Why are Gillespie and Wagner missing?
It's odd that in what will be New Zealand's heaviest year (July 2012 to June 2013) of Test cricket, two players in the fringes of the squad have been left out of the contracts list. Mark Gillespie and Neil Wagner are close to being first-choice Test recruits, or at least putting pressure on Chris Martin and Doug Bracewell.
He is intimidating but injury-prone. His current ankle strain and the fact that he is closing in on 33 may have clouded the selectors' thinking. However, that did not hinder the retention of 33-year-olds Jacob Oram and Kyle Mills. Both played their last Tests in 2009 and have also had well-documented injury problems.
It is also a concern that when asked to reveal one thing fans don't know about him, Oram, in an interview with ESPNcricinfo, said: "I'd probably rather be at home with my son, my family and my dog right now than touring the world playing cricket."
National selection manager Kim Littlejohn has proclaimed the mentoring ability of Mills and Oram to younger players, but whether this ranks as a selection clincher is debatable, with the likes of Daniel Vettori, Brendon McCullum and Ross Taylor already in the various set-ups. Players on the list are ranked one to 20 and paid annual retainers. The highest-ranked earns $181,000, plus match payments, while No. 20 gets $73,000.
Wagner's eligibility has been anticipated, having proven himself a penetrative wicket-taker for Otago. He topped the Plunket Shield table for the last two seasons, accumulating 51 and 46 first-class wickets respectively.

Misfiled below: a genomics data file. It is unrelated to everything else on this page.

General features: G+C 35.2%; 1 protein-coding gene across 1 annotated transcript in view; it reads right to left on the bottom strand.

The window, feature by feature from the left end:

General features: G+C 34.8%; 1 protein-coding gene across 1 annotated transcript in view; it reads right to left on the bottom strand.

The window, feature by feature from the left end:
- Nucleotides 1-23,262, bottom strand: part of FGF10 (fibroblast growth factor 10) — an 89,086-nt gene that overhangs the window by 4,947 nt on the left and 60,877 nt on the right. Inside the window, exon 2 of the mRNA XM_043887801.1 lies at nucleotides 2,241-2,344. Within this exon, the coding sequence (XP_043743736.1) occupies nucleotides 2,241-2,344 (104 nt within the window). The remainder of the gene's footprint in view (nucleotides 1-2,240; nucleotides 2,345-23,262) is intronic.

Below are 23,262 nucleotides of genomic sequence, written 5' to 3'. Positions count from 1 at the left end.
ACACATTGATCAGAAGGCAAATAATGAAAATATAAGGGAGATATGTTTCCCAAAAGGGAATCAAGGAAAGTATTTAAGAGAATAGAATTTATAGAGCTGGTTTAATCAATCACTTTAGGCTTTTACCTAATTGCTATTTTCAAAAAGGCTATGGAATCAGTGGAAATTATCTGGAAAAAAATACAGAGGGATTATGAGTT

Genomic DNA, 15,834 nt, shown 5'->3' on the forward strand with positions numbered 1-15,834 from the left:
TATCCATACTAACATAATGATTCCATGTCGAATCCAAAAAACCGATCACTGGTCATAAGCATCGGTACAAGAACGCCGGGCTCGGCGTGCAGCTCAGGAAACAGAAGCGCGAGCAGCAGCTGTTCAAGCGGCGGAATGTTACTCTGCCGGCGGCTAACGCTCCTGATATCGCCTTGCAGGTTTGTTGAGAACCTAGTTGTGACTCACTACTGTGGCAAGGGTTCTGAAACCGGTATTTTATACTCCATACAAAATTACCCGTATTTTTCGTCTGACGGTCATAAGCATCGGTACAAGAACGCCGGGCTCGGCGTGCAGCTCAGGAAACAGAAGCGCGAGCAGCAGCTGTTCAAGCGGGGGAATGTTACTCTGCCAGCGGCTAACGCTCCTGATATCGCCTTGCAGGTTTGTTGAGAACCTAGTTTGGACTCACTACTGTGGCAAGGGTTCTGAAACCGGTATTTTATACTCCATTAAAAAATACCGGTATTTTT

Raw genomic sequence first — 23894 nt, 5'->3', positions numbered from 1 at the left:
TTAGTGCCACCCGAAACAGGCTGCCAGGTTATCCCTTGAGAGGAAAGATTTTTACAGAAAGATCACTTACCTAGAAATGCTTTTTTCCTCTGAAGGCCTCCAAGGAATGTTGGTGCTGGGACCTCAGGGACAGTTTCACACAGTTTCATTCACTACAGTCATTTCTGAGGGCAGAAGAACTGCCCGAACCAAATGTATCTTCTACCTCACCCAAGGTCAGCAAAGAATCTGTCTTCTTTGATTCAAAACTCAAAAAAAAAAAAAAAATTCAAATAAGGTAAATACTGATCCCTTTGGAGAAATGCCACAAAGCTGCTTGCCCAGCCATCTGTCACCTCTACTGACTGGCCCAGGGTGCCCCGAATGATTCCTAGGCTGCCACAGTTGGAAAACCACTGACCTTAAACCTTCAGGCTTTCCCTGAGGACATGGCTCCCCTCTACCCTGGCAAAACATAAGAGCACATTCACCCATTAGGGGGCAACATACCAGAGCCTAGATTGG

Trent Boult also pipped Gillespie and Wagner to a contract, despite only being named in the Test squad for the West Indies. However, at 22, he has already taken eight wickets in his first three Tests. A good case can be made to keep him close to the five-day action. In contrast, Tim Southee hasn't been included in the Test squad for the West Indies tour but has shown the potential at international level over the past five seasons to warrant a top 20 deal.
The selectors' emphasis on the World Twenty20 seems myopic, with the short-term glory it would bring, compared to an elevated Test status. Abridged-format allrounders James Franklin and Andrew Ellis make the contract cut, too, with Franklin allowed to skip the West Indies tour to concentrate on shorter-form matches with Essex. However, if New Zealand players do perform in that arena it could ease their entry into the IPL and guarantee further financial security.
The last time New Zealand played more Tests in a calendar year, 12, was in 2001-02, when the players' association was created and contracts became part of the cricketing landscape.
Andrew Alderson is cricket writer at New Zealand's Herald on Sunday